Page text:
Have you ever been to Michigan, eh? Do ya like lookin’ for outlaw loot? Is a million dollars of post Civil War era money enough to peak your interest?
If so, then you might want to do a little extra research on John Smalley of Michigan. Mr. Smalley was Michigan’s most infamous train robber. He is said to have accumulated over one million dollars of stolen money from the many robberies he committed.
It is said that John Smalley never went anywhere without a good chunk of change on his person. Can you blame the guy? He worked hard so he liked to play hard and we all know that playing hard can be pretty expensive!
When John Smalley died he didn’t have a penny on him and it was thought that before he died he hid what money he did have on him so it couldn’t be found. You’re probably wondering how he would know when he was going to die and when he should hide his money, huh?
In 1895 John Smalley was at the home of his girlfriend, Cora Brown, who lived in Mc Bain, Michigan when he was surrounded by a posse. The posse asked him several times, probably really nicely, to come out of the house and surrender but Mr. Smalley declined, probably very politely don‘t you think? Well, maybe not so much. When Smalley chose to ignore the request to surrender the posse shot the house and John Smalley full of holes.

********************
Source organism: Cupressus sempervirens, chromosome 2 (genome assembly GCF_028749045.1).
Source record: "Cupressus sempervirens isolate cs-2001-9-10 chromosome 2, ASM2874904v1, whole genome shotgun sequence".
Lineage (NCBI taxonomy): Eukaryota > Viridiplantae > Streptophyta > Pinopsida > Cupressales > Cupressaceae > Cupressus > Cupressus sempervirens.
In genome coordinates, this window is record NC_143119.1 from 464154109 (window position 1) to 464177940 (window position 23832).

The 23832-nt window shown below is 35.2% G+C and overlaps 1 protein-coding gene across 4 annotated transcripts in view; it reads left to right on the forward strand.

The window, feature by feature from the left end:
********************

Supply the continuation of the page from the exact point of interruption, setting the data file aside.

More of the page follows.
At the time of his death he girlfriend was not in the house and nobody bothered to search for any money.
Besides his girlfriend’s house in Missaukee County, John Smalley also spent some time at a cabin in Clare County that belonged to the outlaw‘s father.
David Smalley, John’s father, built a log cabin five miles northeast of Clare, Michigan on the Colonville Road just after the Civil War. John Smalley was known to use this cabin as a hideout on many occasions and it is thought that he hid the majority of the money he didn’t spend somewhere around that cabin.
Supposedly none of the stolen money has ever been found.
As a side note, the Colonville Road used to lead to Colonville which is now a ghost town so you might even get in a little coin shooting or relic hunting while you are there.